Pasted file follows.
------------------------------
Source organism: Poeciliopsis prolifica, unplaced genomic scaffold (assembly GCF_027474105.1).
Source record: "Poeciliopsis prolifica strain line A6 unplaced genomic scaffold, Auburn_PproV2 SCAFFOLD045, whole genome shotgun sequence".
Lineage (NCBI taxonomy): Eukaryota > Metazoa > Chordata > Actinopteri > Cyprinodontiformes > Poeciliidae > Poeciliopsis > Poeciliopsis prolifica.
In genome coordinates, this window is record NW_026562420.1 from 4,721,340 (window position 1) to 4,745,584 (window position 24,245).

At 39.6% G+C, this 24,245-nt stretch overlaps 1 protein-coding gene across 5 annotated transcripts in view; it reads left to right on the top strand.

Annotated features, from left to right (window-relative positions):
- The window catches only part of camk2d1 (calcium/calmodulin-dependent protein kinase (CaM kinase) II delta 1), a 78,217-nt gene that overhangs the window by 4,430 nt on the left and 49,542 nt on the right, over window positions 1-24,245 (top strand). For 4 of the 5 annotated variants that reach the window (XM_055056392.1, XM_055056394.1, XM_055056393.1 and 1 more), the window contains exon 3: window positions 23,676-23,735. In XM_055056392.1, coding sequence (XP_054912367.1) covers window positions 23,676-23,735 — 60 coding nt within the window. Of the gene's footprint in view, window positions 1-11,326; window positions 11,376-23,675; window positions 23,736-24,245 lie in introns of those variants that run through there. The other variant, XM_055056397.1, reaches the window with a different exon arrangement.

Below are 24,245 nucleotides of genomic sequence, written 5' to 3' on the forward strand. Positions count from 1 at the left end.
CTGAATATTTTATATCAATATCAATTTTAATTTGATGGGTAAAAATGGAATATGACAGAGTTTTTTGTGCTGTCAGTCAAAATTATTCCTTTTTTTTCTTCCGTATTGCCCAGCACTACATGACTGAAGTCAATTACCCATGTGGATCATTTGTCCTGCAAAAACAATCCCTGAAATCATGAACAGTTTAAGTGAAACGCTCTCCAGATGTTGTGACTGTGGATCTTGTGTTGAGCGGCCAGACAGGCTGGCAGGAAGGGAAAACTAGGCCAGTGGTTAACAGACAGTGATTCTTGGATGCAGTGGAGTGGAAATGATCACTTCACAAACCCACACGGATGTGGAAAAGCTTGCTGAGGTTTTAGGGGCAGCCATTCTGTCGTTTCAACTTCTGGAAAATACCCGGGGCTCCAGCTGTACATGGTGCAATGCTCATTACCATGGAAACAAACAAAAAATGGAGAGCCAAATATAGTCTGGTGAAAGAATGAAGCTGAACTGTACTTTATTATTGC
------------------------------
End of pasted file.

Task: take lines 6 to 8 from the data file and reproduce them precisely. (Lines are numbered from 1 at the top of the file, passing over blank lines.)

Annotated features, from left to right (window-relative positions):
- The window catches only part of camk2d1 (calcium/calmodulin-dependent protein kinase (CaM kinase) II delta 1), a 78,217-nt gene that overhangs the window by 4,430 nt on the left and 49,542 nt on the right, over window positions 1-24,245 (top strand). For 4 of the 5 annotated variants that reach the window (XM_055056392.1, XM_055056394.1, XM_055056393.1 and 1 more), the window contains exon 3: window positions 23,676-23,735. In XM_055056392.1, coding sequence (XP_054912367.1) covers window positions 23,676-23,735 — 60 coding nt within the window. Of the gene's footprint in view, window positions 1-11,326; window positions 11,376-23,675; window positions 23,736-24,245 lie in introns of those variants that run through there. The other variant, XM_055056397.1, reaches the window with a different exon arrangement.

Below are 24,245 nucleotides of genomic sequence, written 5' to 3' on the forward strand. Positions count from 1 at the left end.